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The Immediate Experience

The Immediate Experience

Movies, Comics, Theatre, and Other Aspects of Popular Culture

Robert Warshow

ISBN 9780674007260

Publication date: 01/30/2002

This collection of essays, which originally appeared as a book in 1962, is virtually the complete works of an editor of Commentary magazine who died, at age 37, in 1955. Long before the rise of Cultural Studies as an academic pursuit, in the pages of the best literary magazines of the day, Robert Warshow wrote analyses of the folklore of modern life that were as sensitive and penetrating as the writings of James Agee, George Orwell, and Walter Benjamin. Some of these essays--notably "The Westerner," "The Gangster as Tragic Hero," and the pieces on the New Yorker, Mad Magazine, Arthur Miller's The Crucible, and the Rosenberg letters--are classics, once frequently anthologized but now hard to find.

Along with a new preface by Stanley Cavell, The Immediate Experience includes several essays not previously published in the book--on Kafka and Hemingway--as well as Warshow's side of an exchange with Irving Howe.

Praise

  • A legendary little book, partly because its author died at the age of 37, but mostly because it stands as a virtually unique representative from its period of a consistently open-minded, moral, aesthetic, and political engagement with commercial culture.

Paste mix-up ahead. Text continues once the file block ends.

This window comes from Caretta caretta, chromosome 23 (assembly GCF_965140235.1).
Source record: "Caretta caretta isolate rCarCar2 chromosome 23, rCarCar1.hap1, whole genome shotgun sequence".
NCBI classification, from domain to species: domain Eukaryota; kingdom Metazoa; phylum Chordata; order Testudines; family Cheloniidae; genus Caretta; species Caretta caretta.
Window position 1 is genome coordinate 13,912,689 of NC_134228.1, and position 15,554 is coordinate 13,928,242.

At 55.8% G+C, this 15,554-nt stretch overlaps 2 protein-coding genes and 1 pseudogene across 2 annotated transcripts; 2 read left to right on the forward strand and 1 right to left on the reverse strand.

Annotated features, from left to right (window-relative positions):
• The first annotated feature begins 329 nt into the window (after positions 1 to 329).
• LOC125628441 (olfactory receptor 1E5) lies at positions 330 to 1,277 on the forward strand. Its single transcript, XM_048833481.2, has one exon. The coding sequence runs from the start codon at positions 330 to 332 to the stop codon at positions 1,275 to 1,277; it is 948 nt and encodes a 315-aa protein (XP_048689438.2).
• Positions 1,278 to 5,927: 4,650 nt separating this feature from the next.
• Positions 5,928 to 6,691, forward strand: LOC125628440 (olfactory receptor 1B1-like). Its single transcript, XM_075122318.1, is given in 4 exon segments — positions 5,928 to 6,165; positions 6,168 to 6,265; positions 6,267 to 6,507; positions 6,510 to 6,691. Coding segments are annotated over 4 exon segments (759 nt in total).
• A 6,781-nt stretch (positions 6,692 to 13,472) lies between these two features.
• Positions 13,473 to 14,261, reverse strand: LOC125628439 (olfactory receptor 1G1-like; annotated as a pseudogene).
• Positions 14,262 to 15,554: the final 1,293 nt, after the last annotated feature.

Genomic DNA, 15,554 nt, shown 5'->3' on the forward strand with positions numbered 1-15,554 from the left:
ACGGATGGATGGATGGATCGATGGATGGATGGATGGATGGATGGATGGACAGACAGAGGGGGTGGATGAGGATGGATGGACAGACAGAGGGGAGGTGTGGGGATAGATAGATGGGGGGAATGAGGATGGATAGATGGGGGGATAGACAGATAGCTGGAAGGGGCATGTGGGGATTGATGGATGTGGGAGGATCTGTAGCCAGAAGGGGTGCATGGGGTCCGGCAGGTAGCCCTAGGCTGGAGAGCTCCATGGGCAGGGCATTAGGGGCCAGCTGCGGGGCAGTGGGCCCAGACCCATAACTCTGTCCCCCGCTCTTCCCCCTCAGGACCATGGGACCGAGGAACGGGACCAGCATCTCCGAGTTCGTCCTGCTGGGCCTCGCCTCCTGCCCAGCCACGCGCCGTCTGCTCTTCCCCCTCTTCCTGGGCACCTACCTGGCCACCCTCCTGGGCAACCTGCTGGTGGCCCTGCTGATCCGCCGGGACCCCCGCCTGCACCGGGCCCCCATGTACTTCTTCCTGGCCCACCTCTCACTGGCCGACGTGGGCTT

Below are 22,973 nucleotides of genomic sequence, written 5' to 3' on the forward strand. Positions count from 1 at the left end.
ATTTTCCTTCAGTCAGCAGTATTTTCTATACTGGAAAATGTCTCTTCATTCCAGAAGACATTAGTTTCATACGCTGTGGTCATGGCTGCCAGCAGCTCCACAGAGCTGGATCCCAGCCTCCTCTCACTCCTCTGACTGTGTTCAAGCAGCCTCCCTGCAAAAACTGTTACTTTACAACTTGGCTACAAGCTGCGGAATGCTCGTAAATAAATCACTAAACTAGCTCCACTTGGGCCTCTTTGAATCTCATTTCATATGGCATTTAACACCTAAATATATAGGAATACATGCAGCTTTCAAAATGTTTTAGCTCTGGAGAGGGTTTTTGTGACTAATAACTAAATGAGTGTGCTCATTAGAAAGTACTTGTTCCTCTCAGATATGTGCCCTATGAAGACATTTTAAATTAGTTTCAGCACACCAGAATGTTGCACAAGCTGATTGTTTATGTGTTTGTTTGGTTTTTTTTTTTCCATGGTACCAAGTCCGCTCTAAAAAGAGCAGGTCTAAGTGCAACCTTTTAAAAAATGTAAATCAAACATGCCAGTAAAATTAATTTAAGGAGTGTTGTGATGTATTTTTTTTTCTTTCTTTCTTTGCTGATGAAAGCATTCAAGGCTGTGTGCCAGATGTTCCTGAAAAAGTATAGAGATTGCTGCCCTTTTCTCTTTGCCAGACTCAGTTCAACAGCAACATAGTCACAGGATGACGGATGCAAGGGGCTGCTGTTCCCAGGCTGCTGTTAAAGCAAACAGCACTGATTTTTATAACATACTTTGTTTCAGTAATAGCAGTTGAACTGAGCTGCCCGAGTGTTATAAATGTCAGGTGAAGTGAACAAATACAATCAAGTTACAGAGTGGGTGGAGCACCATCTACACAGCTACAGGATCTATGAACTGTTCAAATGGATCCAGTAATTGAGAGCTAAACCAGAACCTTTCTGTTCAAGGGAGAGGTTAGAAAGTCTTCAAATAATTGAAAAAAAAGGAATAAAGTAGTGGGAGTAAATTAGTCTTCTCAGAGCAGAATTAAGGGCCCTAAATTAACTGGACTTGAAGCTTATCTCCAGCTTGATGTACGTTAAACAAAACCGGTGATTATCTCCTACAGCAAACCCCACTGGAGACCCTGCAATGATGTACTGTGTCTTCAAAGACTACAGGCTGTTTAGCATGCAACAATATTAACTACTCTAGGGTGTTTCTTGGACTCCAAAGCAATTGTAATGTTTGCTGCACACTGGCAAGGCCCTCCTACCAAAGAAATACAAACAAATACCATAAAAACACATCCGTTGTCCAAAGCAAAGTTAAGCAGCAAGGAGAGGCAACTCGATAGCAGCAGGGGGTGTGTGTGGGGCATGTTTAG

—Louis Menand

Authors

  • Robert Warshow (1917-1955) was a member of the community that has come to be known as the "New York Intellectuals." He was an editor of Commentary magazine and an astute critic of cinema. He tragically died of a heart-attack at the age of 37.
  • At the time of his death in 1975, Lionel Trilling was University Professor at Columbia University.
  • Stanley Cavell (1926–2018) was Walter M. Cabot Professor of Aesthetics and the General Theory of Value, Emeritus, at Harvard University. His numerous books include The Claim of Reason, Cities of Words, and Philosophy the Day after Tomorrow.

Book Details

  • 352 pages
  • 5-1/2 x 8-1/4 inches
  • Harvard University Press
  • Introduction by Lionel Trilling
  • Epilogue by Stanley Cavell

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